When some electrons of the electron beam pass through the specimen, what exactly happens after that in order to produce the black white image? What I understand is that electrons transmitted collide with a film and make that part of it black on the image, and those that don't collide make their part white. But why is it said that electrons that pass readily make the area brighter or more electron lucent and vice versa for scattered electrons?
The pixels in a TEM image are whiter or blacker based on the dose of electrons that impact that pixel in the whatever detector is being used to form the image, be that photographic film, a scintillation screen, or a direct detector camera.
As for how the image that reaches the detector is formed by the specimen being imaged, there are two different mechanisms.
Amplitude Contrast is relatively simple - denser parts of the specimen scatter electrons strongly enough that some electrons do not make it to the detector at all, so pixels below these parts of the specimen will receive a lower dose than pixels below less dense parts of the specimen.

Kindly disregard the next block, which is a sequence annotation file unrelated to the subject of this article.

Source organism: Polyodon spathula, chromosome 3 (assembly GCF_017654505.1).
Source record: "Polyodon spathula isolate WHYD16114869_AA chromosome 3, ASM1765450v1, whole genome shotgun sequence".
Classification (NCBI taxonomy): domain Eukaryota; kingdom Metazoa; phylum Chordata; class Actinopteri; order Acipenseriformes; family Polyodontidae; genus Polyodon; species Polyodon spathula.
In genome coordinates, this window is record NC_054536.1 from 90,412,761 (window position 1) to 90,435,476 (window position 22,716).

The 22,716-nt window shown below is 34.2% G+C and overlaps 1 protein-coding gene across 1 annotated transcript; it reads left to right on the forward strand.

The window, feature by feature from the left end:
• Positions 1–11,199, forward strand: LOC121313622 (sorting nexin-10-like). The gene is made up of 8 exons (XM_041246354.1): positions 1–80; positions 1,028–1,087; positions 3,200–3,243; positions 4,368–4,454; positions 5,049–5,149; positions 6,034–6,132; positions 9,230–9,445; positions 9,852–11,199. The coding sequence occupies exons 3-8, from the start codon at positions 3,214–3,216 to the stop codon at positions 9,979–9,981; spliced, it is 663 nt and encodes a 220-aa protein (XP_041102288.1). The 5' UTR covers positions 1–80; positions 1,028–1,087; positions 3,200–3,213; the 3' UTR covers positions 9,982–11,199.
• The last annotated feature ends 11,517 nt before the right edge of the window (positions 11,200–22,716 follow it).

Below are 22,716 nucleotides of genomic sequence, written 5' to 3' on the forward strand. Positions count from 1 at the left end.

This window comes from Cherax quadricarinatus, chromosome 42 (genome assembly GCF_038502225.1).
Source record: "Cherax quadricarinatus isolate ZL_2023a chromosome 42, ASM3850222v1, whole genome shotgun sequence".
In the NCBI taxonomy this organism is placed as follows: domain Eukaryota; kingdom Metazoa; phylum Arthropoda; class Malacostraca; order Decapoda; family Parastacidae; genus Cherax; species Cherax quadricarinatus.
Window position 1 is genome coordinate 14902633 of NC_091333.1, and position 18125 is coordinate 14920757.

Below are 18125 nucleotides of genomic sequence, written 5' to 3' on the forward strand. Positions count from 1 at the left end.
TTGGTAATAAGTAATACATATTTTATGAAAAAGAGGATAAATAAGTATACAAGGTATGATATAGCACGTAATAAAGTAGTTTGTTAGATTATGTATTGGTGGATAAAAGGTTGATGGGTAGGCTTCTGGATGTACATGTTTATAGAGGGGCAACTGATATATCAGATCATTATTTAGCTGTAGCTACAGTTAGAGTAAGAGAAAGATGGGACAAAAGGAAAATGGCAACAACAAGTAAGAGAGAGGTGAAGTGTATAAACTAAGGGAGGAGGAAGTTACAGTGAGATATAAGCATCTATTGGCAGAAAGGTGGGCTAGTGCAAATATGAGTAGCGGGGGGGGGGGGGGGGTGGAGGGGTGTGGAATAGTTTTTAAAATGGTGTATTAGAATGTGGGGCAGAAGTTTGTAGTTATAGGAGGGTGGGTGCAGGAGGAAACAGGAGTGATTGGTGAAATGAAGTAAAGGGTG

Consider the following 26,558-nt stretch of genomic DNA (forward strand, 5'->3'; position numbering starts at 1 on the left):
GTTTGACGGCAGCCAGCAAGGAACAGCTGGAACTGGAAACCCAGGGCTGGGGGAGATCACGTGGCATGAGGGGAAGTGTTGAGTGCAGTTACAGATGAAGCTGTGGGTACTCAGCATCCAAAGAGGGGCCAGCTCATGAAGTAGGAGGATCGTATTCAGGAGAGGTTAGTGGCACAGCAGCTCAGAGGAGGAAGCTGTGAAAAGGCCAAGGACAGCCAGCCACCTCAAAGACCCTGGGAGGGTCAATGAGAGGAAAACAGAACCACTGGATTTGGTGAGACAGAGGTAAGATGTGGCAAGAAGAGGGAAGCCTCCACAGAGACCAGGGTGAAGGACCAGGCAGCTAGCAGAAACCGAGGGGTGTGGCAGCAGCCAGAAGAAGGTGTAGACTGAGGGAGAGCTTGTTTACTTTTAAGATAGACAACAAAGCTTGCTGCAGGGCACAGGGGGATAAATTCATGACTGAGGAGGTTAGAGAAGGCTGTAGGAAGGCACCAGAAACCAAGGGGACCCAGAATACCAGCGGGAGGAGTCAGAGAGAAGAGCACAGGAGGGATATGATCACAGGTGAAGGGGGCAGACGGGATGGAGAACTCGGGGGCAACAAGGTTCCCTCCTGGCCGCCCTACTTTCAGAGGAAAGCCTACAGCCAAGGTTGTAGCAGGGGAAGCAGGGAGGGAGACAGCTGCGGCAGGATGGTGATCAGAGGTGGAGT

Phase Contrast is more complex, and is responsible for most of the contrast in high-resolution cryo-TEM. Briefly, the specimen is illuminated by a parallel beam of electrons and every "pixel" of the specimen scatters some electrons but lets most of them pass straight through without interaction. The scattered electrons go off in a different direction than the main beam but are focused back by the lenses to the same point on the detector as the unscattered electrons. Because the scattered beam took a different path from the unscattered beam, and because electrons are waves as well as particles, there is a phase difference between the two beams which causes them to interfere. Typically, areas of the specimen that scatter electrons more will cause destructive interference, so darker pixels. If there is no scattering, then there is no interference, so brighter pixels. There are many resources explaining the technical details of this mechanism (1, 2, 3), but these tend to focus on crystalline specimens.